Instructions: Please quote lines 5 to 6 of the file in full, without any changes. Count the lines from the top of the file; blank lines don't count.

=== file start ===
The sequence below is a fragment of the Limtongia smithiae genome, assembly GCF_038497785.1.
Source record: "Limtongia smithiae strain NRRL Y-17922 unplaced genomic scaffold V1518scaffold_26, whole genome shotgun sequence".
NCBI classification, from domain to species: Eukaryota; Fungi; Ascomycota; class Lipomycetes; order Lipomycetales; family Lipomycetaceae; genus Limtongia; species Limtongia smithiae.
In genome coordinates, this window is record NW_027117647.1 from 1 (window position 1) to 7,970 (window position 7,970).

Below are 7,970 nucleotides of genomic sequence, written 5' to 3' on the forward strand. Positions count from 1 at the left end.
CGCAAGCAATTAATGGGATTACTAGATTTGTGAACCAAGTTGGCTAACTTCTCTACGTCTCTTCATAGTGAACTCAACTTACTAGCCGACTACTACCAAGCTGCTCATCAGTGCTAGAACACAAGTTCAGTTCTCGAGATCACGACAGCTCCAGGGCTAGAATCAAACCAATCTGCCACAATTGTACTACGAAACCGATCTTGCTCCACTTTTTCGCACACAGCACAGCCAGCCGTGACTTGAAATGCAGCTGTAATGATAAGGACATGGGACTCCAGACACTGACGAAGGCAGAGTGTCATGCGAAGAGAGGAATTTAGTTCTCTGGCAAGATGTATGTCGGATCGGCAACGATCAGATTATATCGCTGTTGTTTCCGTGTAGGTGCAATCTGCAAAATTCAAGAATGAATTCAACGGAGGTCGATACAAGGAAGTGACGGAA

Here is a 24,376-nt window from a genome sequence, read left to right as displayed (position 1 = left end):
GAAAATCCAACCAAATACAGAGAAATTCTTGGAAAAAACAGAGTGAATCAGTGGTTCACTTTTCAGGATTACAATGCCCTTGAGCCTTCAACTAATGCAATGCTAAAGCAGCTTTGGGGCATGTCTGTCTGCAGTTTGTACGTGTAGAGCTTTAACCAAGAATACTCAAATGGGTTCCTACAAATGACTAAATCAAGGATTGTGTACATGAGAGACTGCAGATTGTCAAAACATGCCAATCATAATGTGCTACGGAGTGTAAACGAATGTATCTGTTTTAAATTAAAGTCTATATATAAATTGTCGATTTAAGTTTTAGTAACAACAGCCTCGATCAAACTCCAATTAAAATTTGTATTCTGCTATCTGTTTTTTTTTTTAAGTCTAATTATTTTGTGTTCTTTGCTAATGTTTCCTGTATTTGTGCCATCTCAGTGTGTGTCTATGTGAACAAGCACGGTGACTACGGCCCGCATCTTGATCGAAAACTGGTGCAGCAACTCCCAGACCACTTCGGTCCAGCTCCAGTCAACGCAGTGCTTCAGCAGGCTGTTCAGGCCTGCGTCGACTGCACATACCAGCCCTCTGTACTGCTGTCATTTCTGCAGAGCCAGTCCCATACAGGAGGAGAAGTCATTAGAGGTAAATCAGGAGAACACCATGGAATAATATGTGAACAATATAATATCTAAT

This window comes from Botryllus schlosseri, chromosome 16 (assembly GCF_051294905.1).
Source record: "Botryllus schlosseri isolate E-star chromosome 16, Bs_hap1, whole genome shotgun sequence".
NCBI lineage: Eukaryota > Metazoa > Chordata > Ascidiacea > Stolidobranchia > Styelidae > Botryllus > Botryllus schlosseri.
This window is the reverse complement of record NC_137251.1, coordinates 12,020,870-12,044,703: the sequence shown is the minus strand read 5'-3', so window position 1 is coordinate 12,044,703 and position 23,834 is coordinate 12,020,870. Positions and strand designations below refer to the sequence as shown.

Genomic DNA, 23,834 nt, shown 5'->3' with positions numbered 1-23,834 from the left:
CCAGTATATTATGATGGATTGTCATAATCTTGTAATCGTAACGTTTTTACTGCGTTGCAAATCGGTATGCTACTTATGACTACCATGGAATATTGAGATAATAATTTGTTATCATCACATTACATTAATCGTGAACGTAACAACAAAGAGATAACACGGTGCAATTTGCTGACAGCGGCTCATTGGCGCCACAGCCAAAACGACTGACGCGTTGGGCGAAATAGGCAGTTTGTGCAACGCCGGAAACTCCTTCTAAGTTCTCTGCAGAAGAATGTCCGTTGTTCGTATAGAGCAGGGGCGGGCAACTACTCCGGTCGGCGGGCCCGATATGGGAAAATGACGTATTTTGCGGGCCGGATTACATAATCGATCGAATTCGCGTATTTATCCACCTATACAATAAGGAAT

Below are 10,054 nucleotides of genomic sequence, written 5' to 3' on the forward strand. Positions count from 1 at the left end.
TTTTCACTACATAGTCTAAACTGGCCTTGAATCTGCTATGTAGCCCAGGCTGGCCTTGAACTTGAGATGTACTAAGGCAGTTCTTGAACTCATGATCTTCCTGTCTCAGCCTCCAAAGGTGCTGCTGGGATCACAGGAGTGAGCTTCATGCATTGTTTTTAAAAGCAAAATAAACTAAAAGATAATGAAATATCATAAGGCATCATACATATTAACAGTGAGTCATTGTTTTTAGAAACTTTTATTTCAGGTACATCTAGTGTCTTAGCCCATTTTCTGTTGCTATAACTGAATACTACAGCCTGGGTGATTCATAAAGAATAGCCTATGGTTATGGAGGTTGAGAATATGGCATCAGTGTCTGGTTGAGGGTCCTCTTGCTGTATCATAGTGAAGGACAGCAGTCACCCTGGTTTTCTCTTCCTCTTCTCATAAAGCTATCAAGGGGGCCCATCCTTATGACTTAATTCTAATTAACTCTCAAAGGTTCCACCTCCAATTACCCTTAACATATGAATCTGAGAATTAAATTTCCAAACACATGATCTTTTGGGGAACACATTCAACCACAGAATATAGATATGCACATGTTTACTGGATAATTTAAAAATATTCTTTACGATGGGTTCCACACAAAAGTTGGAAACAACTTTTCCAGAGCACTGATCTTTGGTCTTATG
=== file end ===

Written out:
Below are 7,970 nucleotides of genomic sequence, written 5' to 3' on the forward strand. Positions count from 1 at the left end.
CGCAAGCAATTAATGGGATTACTAGATTTGTGAACCAAGTTGGCTAACTTCTCTACGTCTCTTCATAGTGAACTCAACTTACTAGCCGACTACTACCAAGCTGCTCATCAGTGCTAGAACACAAGTTCAGTTCTCGAGATCACGACAGCTCCAGGGCTAGAATCAAACCAATCTGCCACAATTGTACTACGAAACCGATCTTGCTCCACTTTTTCGCACACAGCACAGCCAGCCGTGACTTGAAATGCAGCTGTAATGATAAGGACATGGGACTCCAGACACTGACGAAGGCAGAGTGTCATGCGAAGAGAGGAATTTAGTTCTCTGGCAAGATGTATGTCGGATCGGCAACGATCAGATTATATCGCTGTTGTTTCCGTGTAGGTGCAATCTGCAAAATTCAAGAATGAATTCAACGGAGGTCGATACAAGGAAGTGACGGAA